Professor Sue Dopson, from Saïd Business School, has been awarded the prestigious Col. Lyndall F Urwick Memorial Prize in London.
Dopson, Rhodes Trust Professor of Organisational Behaviour, was given the award for her research paper The Silent Politics of Temporal Work: A Case Study of a Management Consultancy Project to Redesign Public Health Care. The prize is organised and awarded by the Worshipful Company of Management Consultants, a modern livery company, and it commemorates the life and work of the distinguished management consultant, writer and educator Colonel Lyndall Fownes Urwick.
The paper, published in Organization Studies, was written in conjunction with Gerry McGivern, Ewan Ferlie, Michael Fischer, Louise Fitzgerald, Jean Ledger and Chris Bennett. It draws on a case study of a management consultancy project to discuss temporal work and politics situated between groups with different orientations, and the authors argue that more attention needs to be paid to covert and unarticulated silent politics during temporal work.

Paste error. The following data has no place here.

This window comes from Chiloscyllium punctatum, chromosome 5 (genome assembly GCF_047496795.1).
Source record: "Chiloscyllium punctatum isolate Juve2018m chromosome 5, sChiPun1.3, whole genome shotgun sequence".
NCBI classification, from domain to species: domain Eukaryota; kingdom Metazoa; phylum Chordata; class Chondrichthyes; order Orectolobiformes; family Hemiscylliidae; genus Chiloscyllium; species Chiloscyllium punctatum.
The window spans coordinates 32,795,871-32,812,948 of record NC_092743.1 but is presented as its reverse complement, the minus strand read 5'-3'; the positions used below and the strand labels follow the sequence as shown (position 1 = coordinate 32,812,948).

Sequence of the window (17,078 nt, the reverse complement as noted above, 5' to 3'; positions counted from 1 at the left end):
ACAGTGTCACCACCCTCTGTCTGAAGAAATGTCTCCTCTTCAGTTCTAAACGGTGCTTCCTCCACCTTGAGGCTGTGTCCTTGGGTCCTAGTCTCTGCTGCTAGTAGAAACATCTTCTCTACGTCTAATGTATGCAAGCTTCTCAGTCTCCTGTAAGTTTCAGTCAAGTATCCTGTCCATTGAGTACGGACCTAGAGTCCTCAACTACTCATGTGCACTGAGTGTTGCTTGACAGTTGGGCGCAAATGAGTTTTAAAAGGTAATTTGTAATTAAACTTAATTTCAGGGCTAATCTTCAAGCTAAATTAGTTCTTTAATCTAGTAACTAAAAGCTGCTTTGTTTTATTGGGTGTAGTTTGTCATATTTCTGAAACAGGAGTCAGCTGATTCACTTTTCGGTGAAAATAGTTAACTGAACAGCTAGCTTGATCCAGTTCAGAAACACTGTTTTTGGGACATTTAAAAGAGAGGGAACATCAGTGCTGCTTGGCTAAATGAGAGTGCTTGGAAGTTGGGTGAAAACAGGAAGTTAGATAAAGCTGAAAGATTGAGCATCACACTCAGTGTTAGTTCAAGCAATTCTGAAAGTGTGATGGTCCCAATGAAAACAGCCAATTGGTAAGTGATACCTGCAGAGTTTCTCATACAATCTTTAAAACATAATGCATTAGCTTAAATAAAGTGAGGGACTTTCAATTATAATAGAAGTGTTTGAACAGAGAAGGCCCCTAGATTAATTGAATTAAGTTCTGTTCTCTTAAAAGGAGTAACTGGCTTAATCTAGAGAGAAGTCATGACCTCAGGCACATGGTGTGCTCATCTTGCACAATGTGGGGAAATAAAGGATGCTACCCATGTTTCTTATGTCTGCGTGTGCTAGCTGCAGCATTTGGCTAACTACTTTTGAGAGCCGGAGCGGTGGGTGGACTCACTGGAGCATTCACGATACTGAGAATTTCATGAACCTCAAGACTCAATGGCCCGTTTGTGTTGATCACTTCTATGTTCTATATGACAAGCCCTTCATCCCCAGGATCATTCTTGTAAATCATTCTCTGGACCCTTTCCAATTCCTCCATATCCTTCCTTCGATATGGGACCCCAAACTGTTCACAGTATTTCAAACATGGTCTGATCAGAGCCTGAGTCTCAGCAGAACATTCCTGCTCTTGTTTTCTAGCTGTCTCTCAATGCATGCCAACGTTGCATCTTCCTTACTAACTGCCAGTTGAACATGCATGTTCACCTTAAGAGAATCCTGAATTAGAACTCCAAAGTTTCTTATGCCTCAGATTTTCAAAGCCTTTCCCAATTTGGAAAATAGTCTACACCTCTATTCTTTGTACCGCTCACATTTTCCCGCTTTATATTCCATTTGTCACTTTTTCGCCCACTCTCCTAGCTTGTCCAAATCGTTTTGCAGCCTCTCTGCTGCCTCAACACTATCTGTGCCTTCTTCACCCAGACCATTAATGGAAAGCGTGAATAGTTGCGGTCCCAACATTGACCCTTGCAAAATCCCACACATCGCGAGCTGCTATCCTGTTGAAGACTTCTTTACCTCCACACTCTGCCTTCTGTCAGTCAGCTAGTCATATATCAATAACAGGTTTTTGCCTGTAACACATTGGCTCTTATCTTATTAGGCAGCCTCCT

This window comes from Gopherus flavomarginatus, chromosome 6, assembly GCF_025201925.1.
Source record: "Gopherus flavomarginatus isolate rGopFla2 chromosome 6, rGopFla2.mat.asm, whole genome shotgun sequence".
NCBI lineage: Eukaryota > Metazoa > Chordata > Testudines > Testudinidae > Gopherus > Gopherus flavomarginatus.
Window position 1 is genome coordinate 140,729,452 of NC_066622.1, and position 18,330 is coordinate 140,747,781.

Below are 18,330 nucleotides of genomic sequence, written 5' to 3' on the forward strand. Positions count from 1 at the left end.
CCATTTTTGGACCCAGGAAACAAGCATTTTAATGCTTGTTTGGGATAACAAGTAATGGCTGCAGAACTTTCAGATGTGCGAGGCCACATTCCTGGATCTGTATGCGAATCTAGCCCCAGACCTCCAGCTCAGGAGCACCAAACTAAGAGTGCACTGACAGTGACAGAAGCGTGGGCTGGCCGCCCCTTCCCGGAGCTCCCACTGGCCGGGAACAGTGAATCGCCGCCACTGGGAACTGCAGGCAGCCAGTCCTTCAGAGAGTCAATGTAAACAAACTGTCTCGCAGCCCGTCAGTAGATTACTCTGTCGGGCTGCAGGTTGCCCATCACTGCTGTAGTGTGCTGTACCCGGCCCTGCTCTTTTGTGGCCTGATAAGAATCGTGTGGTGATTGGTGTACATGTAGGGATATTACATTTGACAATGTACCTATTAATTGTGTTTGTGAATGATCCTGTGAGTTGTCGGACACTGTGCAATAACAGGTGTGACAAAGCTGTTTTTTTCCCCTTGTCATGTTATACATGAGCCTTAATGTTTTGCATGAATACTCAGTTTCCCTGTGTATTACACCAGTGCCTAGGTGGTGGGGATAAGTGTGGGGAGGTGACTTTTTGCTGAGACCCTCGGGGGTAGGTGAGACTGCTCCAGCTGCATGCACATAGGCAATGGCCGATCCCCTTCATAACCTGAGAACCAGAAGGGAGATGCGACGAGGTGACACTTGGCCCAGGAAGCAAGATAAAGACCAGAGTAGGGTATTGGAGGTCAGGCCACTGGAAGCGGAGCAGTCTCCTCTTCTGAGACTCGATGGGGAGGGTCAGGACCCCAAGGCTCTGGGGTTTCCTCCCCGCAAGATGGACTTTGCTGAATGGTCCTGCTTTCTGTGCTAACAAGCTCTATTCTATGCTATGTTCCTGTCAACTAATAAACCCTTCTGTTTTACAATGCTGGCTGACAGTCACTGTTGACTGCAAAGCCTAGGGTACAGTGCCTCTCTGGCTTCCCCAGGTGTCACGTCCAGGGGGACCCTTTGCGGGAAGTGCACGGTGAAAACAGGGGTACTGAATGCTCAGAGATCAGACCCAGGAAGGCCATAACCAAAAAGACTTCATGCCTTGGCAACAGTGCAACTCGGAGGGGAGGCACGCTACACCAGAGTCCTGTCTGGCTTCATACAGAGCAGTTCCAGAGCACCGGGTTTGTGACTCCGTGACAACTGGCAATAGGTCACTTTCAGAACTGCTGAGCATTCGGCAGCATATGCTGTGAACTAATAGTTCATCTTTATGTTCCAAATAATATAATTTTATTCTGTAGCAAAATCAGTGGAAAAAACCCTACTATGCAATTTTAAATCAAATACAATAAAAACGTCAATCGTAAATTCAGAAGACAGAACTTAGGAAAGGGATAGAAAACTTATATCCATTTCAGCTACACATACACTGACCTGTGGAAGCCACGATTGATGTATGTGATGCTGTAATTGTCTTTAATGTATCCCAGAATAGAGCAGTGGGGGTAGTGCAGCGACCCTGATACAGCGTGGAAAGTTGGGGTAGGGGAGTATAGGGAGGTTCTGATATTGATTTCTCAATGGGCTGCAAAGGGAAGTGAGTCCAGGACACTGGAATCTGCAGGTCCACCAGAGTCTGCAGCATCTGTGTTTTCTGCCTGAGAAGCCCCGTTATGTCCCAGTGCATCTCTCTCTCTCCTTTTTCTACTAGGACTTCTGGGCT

‘Management consultants and managers/clinicians in the client organisation drew upon different time frames and were interested in achieving outcomes in different points in time, so viewed the project and the problem it addressed in different ways,’ explained Gerry McGivern, Professor of Organisational Analysis at Warwick Business School. ‘However, these different orientations towards time and the way they framed the project remained “silent" and unarticulated. We suggest that overlooking discussion of the way stakeholders’ time frames affected how they viewed the project enabled them to avoid overt conflict… this ultimately undermined the sustainability of the solution developed during the consulting project, leaving the key problems to be addressed in the future.’
Lead authors McGivern, Dopson and Ferlie were invited to a prize giving ceremony at an Education Supper at the historic Guildhall in London on 25 April, where they were presented with the Urwick Cup by the Master of the Company, David Johnson.